Undaunted, the veterinarians launched a second 10-day hormonal therapy approach--again administering progesterone and estradiol, followed by eFSH. Although this protocol does not necessarily result in an increase in the number of embryos in a cycling mare compared to eFSH alone, Metcalf says, the progesterone and estradiol might help transition a mare out of winter anestrus (the sexually inactive period between reproductive cycles).

This time it worked. A follicle developed and, aided by administration of an ovulatory induction agent, the mare ovulated. The oocyte was joined by a spermatozoa that had been sent on its way via artificial insemination. An embryo was recovered and successfully transferred to a recipient.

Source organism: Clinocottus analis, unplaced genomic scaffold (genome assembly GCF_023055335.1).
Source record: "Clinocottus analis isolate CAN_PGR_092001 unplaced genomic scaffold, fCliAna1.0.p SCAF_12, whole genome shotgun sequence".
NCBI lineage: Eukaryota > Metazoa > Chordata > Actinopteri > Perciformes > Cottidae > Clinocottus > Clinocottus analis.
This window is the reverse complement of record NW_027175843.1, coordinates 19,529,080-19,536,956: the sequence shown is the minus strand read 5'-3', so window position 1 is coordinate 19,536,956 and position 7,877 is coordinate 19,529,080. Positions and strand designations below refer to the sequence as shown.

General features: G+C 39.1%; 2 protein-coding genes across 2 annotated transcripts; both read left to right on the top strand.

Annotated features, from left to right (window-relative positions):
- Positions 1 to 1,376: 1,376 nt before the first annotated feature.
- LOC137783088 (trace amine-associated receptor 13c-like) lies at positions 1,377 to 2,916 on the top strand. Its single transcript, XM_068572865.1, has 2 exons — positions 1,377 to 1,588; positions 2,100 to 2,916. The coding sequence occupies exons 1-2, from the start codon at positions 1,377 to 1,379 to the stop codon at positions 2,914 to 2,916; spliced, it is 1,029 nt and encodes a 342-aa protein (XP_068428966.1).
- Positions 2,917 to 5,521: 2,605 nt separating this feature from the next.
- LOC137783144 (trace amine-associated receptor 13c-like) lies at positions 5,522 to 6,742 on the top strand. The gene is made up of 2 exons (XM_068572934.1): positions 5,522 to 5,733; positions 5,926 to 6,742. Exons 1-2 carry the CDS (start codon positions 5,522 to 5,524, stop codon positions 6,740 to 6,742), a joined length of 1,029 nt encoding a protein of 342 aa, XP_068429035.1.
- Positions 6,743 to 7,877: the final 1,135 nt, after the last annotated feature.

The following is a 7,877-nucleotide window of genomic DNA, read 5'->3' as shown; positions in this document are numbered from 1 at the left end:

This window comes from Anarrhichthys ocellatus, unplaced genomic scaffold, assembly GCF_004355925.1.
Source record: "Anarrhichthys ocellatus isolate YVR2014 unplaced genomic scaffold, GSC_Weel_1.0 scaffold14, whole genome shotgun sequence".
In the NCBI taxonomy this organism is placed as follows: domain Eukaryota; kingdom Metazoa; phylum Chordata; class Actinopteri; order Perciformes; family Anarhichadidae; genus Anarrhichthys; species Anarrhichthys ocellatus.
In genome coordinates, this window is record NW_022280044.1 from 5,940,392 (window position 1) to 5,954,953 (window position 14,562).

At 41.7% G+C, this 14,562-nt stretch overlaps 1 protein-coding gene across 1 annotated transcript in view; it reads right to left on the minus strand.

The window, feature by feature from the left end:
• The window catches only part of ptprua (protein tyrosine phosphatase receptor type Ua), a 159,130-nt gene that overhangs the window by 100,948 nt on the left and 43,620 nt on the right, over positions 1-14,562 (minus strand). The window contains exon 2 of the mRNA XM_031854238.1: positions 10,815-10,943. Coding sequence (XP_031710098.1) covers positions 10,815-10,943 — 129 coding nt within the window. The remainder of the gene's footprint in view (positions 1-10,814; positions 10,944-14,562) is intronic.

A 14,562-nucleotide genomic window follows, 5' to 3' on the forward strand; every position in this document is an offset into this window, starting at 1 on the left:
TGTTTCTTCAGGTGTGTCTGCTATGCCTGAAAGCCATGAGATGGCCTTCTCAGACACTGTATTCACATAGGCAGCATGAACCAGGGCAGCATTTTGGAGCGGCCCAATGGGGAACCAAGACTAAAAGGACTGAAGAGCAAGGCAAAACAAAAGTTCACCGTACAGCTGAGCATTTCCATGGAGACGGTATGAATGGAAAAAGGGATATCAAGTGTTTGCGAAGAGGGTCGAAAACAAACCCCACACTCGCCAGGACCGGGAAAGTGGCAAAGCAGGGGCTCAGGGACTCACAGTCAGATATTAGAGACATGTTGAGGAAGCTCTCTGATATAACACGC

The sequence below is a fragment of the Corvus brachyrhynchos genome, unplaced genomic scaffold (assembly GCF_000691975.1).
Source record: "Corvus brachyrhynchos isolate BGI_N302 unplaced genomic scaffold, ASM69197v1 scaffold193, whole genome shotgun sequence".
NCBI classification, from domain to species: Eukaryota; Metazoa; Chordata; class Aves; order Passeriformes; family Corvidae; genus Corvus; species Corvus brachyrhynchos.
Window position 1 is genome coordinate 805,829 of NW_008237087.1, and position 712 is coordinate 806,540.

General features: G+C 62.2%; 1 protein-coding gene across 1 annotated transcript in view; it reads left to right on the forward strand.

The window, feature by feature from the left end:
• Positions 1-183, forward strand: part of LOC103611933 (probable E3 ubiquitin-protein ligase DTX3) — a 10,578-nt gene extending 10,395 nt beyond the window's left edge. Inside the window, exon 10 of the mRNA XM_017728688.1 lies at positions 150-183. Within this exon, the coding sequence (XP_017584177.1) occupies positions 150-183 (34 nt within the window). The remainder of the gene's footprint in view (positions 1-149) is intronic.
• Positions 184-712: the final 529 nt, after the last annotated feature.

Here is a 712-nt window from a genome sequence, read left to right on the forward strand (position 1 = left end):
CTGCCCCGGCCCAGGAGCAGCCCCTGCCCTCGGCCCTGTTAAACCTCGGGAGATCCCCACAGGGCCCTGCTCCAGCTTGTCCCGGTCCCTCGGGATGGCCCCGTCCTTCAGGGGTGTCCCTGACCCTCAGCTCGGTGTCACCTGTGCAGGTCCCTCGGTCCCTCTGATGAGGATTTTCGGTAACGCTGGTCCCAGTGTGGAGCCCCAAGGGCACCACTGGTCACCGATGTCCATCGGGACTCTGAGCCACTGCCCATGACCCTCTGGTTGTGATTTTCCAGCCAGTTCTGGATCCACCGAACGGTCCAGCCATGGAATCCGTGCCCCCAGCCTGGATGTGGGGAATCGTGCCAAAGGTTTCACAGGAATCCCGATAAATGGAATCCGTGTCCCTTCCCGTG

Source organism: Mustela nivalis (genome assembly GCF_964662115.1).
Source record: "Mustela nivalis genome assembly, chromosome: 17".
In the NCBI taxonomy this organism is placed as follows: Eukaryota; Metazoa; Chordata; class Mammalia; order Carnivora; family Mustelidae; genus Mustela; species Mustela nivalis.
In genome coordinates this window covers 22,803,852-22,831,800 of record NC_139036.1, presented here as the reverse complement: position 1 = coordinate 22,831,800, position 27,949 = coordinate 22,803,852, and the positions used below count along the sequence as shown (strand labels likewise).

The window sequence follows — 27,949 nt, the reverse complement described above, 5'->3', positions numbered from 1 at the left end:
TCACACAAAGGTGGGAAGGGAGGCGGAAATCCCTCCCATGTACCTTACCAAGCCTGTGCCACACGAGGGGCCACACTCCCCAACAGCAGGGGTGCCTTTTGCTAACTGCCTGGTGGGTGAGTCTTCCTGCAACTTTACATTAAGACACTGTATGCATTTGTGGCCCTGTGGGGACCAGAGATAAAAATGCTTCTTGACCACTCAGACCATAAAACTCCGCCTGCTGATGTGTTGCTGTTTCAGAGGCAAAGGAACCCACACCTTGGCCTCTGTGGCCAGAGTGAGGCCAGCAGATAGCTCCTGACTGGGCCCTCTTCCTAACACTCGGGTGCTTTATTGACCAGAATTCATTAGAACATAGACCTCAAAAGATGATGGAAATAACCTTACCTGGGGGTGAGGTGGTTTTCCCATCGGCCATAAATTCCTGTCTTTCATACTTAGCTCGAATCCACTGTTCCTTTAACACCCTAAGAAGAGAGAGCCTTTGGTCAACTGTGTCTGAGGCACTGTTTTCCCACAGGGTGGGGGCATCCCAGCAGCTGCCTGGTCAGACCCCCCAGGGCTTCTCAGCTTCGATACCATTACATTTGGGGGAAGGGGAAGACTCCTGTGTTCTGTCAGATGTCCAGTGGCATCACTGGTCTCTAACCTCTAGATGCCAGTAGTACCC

"We were lucky in many ways," Metcalf says. "Some of that luck may have revolved around allowing her an adequate anestrus period (from November to April). Mares have not evolved to be cycling year-round. They are seasonal breeders. And, of course, old mares are more likely to fail to ovulate and to produce poorer quality oocytes and embryos than young mares."

About the Author

Les Sellnow

Les Sellnow is a free-lance writer based near Riverton, Wyo. He specializes in articles on equine research, and operates a ranch where he raises horses and livestock. He has authored several fiction and non-fiction books, including Understanding Equine Lameness and Understanding The Young Horse, published by Eclipse Press and available at www.exclusivelyequine.com or by calling 800/582-5604.